Fintan Walton:
A traditional return to investors for dividends?
Robert Burns:
It's a plan C.
Fintan Walton:
Yes. Okay so in that environment taking that into account let's looking at the science, because this Retrocyte-Display technology is the fundamental platform we are talking about, could you explain that to me and the audience?
Robert Burns:
Okay, so when you immunize a mouse basically what you are doing is you are putting your molecule in contact with the primary cellular machinery of the mouse that recognizes it is foreign and raises it's antibodies to it and that's the B cells, so the B cells sits in the mouse resilience over them and they have their receptors on the cell surface and when the antigen finds itself in contact with one particular B cell which has its unique receptor it binds that sends a signal into the B cell that tells that B cell to replicate and reproduce itself and produce a clonal population of similar molecules that all bind to the target and the other B cells die away, I mean that's just the process that's used now that's a very effective way of raising antibodies, from a drug discovery perspective it has some limitations it's a bit of a black box you can make that system work very well but you don't really know the quality you're going to get out of that until you've got the reagent or the molecule and you are valuating it, so you can't for example direct that approach to a particular epitope, if you came to me as a researcher and said look I got this wonderful molecule and here is the bit of the molecule if I need to raise an antibody too, if I injected a mouse with that even a transgenic mouse for example I have no way of controlling where that antibody binds the target. Now if I flip to the other side of the equation and we look at the in vitro platforms like phage display for example or yeast display they are extraordinarily good generating binders very rapidly, so very diverse libraries give you may be 100 may be 500 molecules that would allow you to very rapidly test the hypothesis is this target attractable to an antibody intervention for example. But in terms of telling you which of those won 1 of the 100, 1 or 200 is your development lead there is a big gap. So on the one hand you've got a high fidelity system which is sort of a black box there are something's it can't deal with like toxic antigens, it can't deal with for example of self-antigens that would be recognized by self as the mouse can't be dealt with. We've got another system which is fantastically high throughout but doesn't quite have the fight fidelity of the in vivo system to give you a good quality antibody product looks like a drug. So what we've done is we've said well why don't we just work with B cells because that's what nature intended them to do and they spend gazillions of dollars in millennia to optimize and simply work out away of putting it into in vitro setting you get all of a high throughput efficiency going into in vitro, in vitro industrialization if you like but using the fidelity of the B cells so that in an nut shell is what we are doing.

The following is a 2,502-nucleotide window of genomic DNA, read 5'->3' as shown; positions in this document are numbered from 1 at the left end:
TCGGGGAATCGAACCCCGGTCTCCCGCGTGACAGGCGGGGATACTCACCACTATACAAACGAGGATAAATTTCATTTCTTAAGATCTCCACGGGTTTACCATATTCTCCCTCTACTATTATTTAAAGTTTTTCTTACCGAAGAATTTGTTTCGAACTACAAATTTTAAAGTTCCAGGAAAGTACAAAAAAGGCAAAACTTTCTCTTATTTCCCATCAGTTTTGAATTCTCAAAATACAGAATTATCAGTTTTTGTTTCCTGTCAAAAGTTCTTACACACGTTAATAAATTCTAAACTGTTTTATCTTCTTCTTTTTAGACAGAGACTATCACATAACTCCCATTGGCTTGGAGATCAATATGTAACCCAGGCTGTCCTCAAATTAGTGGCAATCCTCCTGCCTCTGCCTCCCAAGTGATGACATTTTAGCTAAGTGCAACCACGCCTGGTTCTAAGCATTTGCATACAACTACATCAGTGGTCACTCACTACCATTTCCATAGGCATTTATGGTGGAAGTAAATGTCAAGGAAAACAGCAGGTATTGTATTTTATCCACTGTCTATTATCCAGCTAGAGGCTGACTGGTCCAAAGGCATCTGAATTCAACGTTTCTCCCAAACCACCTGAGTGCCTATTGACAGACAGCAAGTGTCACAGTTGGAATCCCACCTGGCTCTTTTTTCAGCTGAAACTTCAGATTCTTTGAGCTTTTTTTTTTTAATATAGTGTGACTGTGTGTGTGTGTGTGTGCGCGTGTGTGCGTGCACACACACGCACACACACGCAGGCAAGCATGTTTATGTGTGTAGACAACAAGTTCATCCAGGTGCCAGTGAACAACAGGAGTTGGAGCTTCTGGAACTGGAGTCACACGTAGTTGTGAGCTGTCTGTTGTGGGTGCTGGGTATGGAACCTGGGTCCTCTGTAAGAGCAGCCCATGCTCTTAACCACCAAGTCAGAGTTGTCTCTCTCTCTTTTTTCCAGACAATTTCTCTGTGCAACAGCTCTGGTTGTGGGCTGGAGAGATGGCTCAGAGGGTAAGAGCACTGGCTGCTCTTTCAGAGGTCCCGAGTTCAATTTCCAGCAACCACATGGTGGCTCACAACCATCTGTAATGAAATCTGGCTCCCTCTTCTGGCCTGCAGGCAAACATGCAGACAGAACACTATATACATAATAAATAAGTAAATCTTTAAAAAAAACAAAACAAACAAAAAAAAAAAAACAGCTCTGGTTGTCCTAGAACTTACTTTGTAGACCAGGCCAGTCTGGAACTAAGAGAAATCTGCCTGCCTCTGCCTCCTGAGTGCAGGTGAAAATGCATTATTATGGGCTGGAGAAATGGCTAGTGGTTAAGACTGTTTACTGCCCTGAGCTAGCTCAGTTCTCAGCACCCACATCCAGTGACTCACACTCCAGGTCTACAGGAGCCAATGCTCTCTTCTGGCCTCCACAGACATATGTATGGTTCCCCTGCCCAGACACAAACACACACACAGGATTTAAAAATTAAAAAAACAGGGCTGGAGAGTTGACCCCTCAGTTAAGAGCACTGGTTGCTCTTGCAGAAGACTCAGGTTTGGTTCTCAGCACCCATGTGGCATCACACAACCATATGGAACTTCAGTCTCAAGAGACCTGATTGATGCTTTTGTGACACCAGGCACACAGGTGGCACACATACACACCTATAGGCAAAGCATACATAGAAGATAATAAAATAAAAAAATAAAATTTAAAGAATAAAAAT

Colloboration with Ludwig Institute of cancer research
Fintan Walton:
So that provides you with the means to discover these new entities and so what's the next stage you know, you now have a platform, that's a proven platform you've now got to do the next thing which is what antibody you gonna generate? Are you back to the same issue?
Robert Burns: